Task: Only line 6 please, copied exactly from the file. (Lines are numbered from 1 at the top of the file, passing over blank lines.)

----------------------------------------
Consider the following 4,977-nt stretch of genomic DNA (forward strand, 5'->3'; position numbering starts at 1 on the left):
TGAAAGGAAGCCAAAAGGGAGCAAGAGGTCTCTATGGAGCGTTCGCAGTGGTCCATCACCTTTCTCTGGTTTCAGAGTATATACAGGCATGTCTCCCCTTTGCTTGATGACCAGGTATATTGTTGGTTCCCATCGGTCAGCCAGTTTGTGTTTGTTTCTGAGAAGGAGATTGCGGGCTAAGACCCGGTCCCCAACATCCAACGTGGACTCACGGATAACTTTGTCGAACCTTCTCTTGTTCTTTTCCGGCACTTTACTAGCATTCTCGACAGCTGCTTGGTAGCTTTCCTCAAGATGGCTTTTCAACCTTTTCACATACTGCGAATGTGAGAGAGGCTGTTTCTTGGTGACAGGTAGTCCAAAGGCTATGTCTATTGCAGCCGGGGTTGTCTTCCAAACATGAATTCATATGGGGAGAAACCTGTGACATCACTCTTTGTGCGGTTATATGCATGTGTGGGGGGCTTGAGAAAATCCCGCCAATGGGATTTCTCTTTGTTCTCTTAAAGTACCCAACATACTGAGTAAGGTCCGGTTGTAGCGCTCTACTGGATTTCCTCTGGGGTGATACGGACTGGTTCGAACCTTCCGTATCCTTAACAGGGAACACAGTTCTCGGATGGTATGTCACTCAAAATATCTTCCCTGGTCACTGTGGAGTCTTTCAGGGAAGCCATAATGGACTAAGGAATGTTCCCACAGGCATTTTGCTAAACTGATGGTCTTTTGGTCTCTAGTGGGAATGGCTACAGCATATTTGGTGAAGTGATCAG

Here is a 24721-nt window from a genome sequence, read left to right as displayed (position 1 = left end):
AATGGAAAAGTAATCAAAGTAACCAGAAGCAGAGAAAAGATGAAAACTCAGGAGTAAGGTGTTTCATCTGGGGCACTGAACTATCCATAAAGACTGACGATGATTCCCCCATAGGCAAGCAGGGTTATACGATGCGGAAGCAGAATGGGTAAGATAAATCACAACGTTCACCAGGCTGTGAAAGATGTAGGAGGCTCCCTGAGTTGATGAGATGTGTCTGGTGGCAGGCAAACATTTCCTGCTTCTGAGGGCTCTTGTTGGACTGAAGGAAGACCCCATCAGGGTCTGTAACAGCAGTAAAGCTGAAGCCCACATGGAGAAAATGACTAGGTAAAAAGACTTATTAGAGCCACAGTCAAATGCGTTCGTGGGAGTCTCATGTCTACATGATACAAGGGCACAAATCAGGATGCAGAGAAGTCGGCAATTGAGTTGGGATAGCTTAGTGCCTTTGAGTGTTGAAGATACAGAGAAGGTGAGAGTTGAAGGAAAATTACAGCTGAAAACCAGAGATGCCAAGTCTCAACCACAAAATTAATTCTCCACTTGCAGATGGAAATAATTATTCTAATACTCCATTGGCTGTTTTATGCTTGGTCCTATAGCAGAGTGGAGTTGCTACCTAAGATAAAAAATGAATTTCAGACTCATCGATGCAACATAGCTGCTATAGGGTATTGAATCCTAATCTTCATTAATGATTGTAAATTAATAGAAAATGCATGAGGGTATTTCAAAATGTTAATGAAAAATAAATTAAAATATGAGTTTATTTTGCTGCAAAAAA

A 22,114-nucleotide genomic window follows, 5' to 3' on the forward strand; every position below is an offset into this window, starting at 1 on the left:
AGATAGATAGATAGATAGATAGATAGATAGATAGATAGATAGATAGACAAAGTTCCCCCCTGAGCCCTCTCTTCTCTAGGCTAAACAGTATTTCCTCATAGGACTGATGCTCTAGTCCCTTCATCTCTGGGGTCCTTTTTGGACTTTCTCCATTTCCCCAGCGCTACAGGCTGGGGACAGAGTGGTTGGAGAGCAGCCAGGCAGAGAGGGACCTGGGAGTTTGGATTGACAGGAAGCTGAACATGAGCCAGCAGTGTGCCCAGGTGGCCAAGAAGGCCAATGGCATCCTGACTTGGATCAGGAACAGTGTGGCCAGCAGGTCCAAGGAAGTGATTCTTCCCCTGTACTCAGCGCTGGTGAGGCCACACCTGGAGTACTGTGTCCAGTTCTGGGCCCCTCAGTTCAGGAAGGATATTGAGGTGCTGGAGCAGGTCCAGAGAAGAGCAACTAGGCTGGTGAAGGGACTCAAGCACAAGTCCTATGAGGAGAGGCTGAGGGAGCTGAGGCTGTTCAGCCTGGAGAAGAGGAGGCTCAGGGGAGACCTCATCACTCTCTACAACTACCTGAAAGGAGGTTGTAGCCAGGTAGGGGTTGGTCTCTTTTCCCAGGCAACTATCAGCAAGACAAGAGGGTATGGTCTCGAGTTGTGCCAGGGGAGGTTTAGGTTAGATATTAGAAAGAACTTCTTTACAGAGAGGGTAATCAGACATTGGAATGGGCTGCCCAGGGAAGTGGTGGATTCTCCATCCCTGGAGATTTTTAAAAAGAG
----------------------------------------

AGATAGATAGATAGATAGATAGATAGATAGATAGATAGATAGATAGACAAAGTTCCCCCCTGAGCCCTCTCTTCTCTAGGCTAAACAGTATTTCCTCATAGGACTGATGCTCTAGTCCCTTCATCTCTGGGGTCCTTTTTGGACTTTCTCCATTTCCCCAGCGCTACAGGCTGGGGACAGAGTGGTTGGAGAGCAGCCAGGCAGAGAGGGACCTGGGAGTTTGGATTGACAGGAAGCTGAACATGAGCCAGCAGTGTGCCCAGGTGGCCAAGAAGGCCAATGGCATCCTGACTTGGATCAGGAACAGTGTGGCCAGCAGGTCCAAGGAAGTGATTCTTCCCCTGTACTCAGCGCTGGTGAGGCCACACCTGGAGTACTGTGTCCAGTTCTGGGCCCCTCAGTTCAGGAAGGATATTGAGGTGCTGGAGCAGGTCCAGAGAAGAGCAACTAGGCTGGTGAAGGGACTCAAGCACAAGTCCTATGAGGAGAGGCTGAGGGAGCTGAGGCTGTTCAGCCTGGAGAAGAGGAGGCTCAGGGGAGACCTCATCACTCTCTACAACTACCTGAAAGGAGGTTGTAGCCAGGTAGGGGTTGGTCTCTTTTCCCAGGCAACTATCAGCAAGACAAGAGGGTATGGTCTCGAGTTGTGCCAGGGGAGGTTTAGGTTAGATATTAGAAAGAACTTCTTTACAGAGAGGGTAATCAGACATTGGAATGGGCTGCCCAGGGAAGTGGTGGATTCTCCATCCCTGGAGATTTTTAAAAAGAG